So we've had to go the extra mile and communications. And it really has changed some of our planning. Before we something as similar as demo something, we mean by that is demolish something, so that we can build because we have to keep our customers facilities running. And it couldn't be as simple as we were getting really good at on time, right on right on place, delivery of service parts. I think some of that's going to go by the wayside for the next six to nine months, as we just like to make sure we have it in our hands before we start a repair. So a lot of variables going on. It's 1000 details. So the first one is labor availability, a lot of communication. The second way is a supply chain, having been a good partner or being rewarded for that now. Lots of communications, don't get to advance in the project until you're sure that you have the materials you need to execute to the next part of the project. And then the third one is be very clear on contract terms. I'm actually pleased with how we've been able to work with our customers through these supply chain issues and through the pandemic. Everybody seems to have the attitude right now that we're all in this to some extent together. And we're just trying to get to completion and get and get a building built, get a data center built, get it commissioned in online and a lot of planning has to go on is less than ideal. Unfortunately, things like this teach you new lessons that in some ways will make you better long term. But I would just leave you with this. The supply chain issues are unprecedented. I'm seeing lead times I've never seen in my career, and I've been doing this a long time. That is almost as big of an issue for us as pricing or is a bigger issue. Mark, any add up?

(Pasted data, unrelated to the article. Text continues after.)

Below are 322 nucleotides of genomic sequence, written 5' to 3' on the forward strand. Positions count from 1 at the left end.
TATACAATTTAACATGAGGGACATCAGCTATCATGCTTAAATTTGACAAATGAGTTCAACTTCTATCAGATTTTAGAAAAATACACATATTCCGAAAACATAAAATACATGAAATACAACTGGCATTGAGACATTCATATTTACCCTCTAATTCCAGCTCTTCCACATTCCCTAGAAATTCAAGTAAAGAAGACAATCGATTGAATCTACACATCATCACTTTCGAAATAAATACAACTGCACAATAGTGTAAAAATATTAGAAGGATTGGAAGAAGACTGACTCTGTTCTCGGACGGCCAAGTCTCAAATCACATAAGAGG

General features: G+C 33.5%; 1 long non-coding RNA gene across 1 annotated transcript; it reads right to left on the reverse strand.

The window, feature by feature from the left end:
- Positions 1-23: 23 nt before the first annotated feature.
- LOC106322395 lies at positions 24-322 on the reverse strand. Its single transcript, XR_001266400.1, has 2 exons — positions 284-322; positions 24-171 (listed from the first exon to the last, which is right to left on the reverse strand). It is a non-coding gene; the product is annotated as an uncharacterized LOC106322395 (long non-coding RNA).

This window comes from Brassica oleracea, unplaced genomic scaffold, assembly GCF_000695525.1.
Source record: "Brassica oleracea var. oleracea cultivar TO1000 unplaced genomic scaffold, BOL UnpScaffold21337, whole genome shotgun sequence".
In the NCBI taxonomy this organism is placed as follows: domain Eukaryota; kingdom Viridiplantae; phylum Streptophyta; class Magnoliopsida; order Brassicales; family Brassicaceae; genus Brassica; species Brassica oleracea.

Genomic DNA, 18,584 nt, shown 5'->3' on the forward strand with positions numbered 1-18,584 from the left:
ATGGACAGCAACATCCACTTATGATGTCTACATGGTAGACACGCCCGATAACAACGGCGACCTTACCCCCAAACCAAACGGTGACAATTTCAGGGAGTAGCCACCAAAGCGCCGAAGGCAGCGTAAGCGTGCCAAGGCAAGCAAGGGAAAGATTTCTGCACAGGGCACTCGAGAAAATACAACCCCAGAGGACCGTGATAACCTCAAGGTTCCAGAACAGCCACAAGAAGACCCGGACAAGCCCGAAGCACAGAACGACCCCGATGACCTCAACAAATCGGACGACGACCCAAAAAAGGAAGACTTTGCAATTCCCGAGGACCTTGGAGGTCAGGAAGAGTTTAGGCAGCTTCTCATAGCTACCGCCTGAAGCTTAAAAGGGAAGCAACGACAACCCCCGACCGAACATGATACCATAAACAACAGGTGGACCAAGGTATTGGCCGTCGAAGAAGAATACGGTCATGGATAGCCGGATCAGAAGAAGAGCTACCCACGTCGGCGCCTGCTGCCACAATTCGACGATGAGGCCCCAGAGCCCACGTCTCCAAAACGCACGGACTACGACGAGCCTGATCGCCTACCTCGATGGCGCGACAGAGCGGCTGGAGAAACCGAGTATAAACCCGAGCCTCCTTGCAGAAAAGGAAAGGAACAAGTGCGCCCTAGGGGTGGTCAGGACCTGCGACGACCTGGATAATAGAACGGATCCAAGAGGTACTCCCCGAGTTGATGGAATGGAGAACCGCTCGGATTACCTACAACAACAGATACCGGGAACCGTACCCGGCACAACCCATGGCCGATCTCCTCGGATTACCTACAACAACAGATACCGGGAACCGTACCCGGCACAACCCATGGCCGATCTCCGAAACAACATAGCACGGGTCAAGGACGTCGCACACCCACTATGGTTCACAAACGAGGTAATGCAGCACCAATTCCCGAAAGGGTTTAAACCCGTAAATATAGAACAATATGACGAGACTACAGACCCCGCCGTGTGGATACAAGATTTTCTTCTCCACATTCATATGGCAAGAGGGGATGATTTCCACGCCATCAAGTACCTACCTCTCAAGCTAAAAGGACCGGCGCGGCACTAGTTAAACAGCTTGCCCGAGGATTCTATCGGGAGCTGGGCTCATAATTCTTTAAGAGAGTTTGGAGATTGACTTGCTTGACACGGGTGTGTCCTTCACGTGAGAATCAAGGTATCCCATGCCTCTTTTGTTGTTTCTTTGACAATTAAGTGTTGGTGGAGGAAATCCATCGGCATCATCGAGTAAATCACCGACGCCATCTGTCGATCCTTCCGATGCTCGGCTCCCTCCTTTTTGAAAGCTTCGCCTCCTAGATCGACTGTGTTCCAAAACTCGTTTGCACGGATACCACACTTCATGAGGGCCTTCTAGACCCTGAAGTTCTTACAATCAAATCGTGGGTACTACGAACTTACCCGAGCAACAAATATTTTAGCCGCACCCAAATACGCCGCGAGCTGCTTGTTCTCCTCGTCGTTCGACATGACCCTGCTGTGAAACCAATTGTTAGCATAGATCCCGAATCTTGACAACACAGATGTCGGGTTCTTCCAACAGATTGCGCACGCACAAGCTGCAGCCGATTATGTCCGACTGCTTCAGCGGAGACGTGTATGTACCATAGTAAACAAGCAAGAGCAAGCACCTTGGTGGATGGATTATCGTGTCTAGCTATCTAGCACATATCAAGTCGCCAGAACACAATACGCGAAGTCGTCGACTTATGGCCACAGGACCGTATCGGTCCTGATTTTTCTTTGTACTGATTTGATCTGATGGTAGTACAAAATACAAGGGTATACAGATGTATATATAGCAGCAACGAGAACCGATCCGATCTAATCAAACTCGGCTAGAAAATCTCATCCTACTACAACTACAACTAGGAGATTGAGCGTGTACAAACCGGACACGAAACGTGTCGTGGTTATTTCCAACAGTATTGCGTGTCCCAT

Mark A. Pompa -- Executive Vice President and Chief Financial Officer

No, Tony. I think Sean what, it's unprecedented, at least in my professional career. And not to overplay this. But I think, the fact that we have long standing relationships within our supply chain certainly advantageous to us. But ultimately, there's a lot of things that have to happen on the front end, in order for us to continue to be successful. And we all contingency plan to the best that we can. But ultimately, there's only so much we could do. And I think we've been successful today. And based on our revision and earnings guidance, we don't see any reason why we will not continue to have the same level of success as we move forward through the end of 2021.

Sean Eastman -- KeyBanc Capital Market -- Analyst